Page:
When I first pulled out this photo, I had NO idea what to do with it. I tried various papers, pink to match the dress, red for the flowers, grey (too depressing), no luck. Finally, I decided that the paper I used didn't necessarily have to match the photo. I looked at the photo and thought of my Grandparents. My grandmother loved all things floral. She loved printed wall paper, and big prints. I remembered I had a vintage scrap pad collection that was collecting dust at the back of my shelf. I have rarely used it. Vintage is not usually my thing. I flipped through the papers and found a lovely robin's egg blue. 'There is no blue in my photo!' I thought, but it just felt right. I selected the other PP from the same collection because it reminded me of the duvet cover that was on my grandparents bed for as long as I can remember. I chose flowers and embellishments that matched the paper and I was off! The journaling came easy for once. I don't think I did any editing at all.
So. What is the moral of this story you ask? You don't have to choose paper that matches the colours in your photo. Try concentrating on what the photo makes you feel and go from there. I guarentee you it will be much more personal and meaningful when you're finished.
Here is a copy of my journaling. It's tricky to ready in the photo.
My Grandmother and Grandfather played a huge role in my life. They were the center of my world for my entire childhood. I can’t even imagine the person I would be without their influence. There was a hole in my heart when we lost my Grandpa to lung cancer, and then my Grandma a few years later to a heart attack. Life without them has much less colour.
We called my Grandmother “Ma”. Mostly because that’s what her children called her, and when she adopted my cousin Jason he called her Ma as well. It stuck. I don’t think I ever called her “Grandma”, unless talking about her to someone else. On weekends she would pick me up and we would go into town to shop. She would always buy me some small trinket and we would have lunch in a diner (and of course, pie!), then journey home. In the afternoons I would watch cartoons with Grandpa while he did his puzzles. His favourite was the Bugs Bunny and Tweety show, but he would never admit it. I think he just used me as an excuse to watch it. Ma would be in the kitchen getting things ready for supper. The meals I remember the most were side pork and fried potatoes, and a completely wonderful thing she called Goop. Goop consisted of spring vegetables, and new potatoes from the garden all mixed together in a wonderful white crème sauce. There was always desert. If she hadn’t baked anything special my Grandpa would pour the supper tea into two saucers, add brown sugar, and we would dunk homemade bread in it. It was wonderful. Sometimes we would dunk the bread in fresh maple syrup.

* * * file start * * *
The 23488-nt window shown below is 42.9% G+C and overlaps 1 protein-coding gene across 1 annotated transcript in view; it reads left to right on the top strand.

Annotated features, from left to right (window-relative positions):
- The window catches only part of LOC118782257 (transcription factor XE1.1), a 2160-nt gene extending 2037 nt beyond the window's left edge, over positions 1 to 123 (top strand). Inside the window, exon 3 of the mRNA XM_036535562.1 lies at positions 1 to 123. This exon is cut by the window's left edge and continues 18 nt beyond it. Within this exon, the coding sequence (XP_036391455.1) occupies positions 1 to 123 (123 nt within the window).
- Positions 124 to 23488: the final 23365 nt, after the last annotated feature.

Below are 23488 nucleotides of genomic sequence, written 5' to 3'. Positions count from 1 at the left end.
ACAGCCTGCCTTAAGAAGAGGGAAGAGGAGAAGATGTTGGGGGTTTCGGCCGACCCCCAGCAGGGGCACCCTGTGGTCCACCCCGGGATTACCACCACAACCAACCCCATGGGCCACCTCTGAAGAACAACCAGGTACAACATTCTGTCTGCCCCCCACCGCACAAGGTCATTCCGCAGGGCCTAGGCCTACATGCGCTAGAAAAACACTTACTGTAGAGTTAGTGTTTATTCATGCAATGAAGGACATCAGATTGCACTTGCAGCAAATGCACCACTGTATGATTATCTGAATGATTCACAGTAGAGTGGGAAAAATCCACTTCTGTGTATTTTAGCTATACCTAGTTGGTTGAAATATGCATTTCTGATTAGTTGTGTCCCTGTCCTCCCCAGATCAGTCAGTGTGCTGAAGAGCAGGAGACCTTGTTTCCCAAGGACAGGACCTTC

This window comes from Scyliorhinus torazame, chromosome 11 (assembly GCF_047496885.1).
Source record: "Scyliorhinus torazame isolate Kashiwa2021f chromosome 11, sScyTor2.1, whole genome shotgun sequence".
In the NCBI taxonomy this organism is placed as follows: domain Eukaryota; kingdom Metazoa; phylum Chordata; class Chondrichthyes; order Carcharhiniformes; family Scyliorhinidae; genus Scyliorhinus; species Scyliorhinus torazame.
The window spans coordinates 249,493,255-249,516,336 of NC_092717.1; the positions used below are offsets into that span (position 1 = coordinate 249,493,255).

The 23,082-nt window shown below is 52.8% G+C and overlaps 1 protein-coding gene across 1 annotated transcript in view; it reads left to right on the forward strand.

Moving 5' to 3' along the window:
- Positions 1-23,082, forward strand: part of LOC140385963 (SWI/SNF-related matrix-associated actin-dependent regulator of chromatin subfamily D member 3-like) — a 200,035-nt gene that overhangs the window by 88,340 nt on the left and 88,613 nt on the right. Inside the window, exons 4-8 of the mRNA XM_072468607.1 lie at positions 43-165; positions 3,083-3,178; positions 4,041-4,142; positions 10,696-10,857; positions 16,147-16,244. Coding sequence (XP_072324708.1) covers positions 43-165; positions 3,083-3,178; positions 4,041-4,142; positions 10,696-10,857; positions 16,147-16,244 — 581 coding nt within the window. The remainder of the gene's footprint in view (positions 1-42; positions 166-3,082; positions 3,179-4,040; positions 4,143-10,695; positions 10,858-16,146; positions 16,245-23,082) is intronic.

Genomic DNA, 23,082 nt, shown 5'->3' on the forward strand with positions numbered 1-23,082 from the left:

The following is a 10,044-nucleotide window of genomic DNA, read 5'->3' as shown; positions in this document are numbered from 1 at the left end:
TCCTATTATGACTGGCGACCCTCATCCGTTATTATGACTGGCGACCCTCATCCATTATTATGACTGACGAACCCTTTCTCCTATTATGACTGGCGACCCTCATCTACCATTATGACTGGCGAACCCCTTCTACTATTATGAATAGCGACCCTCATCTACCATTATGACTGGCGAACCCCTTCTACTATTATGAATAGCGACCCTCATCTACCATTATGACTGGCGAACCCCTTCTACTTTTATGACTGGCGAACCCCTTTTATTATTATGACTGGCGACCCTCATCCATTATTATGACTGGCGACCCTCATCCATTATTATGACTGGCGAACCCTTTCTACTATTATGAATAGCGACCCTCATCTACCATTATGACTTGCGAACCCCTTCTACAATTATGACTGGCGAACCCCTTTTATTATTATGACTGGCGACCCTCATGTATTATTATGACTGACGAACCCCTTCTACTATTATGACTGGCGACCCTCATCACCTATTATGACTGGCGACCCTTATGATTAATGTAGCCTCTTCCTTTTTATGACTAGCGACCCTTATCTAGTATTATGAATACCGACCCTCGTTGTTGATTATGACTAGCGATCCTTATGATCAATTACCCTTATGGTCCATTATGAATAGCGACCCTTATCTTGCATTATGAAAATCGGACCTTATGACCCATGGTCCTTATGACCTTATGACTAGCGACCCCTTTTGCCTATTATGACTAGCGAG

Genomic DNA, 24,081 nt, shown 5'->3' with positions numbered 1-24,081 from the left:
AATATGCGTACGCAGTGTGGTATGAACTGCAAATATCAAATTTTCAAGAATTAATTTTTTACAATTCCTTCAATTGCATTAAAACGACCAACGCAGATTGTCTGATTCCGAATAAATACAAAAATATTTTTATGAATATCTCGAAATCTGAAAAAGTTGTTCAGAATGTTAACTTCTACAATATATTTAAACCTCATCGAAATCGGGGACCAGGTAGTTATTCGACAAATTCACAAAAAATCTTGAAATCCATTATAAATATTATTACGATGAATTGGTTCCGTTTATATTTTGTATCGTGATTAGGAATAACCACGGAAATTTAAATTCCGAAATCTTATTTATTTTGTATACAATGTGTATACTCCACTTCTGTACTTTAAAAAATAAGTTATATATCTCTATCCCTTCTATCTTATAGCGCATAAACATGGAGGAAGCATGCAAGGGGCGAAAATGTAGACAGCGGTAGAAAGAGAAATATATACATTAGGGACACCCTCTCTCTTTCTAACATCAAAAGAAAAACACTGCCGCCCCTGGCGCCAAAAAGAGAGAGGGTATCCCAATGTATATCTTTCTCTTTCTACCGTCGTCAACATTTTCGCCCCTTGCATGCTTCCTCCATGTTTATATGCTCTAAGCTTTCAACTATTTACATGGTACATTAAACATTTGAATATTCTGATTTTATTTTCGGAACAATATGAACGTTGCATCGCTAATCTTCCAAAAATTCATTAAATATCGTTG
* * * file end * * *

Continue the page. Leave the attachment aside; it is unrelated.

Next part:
Wednesday was bread day. Ma would get up early, (ok, she ALWAYS got up early), and start making the bread dough early in the morning. My Grandpa would not eat store bought bread. It had to be homemade. Ma would use the leftover bread dough to fry scones and get a dish of strawberry jam for me to dip in. I cannot even describe the flavour. To this day I cannot find one as good. Eventually she got a bread maker and her Wednesday traditions stopped, but I can still remember the smell of the bread baking. Sometimes when I wake up in the middle of the night I can smell it and it is almost as if I’m back in the yellow sided house in Cordova.
When I was very small, my grandparents lived in
Now that they have passed, I hope they are together and that there is a yellow sided house on a river with a green bridge in heaven. I know that is where I want to be when my time comes.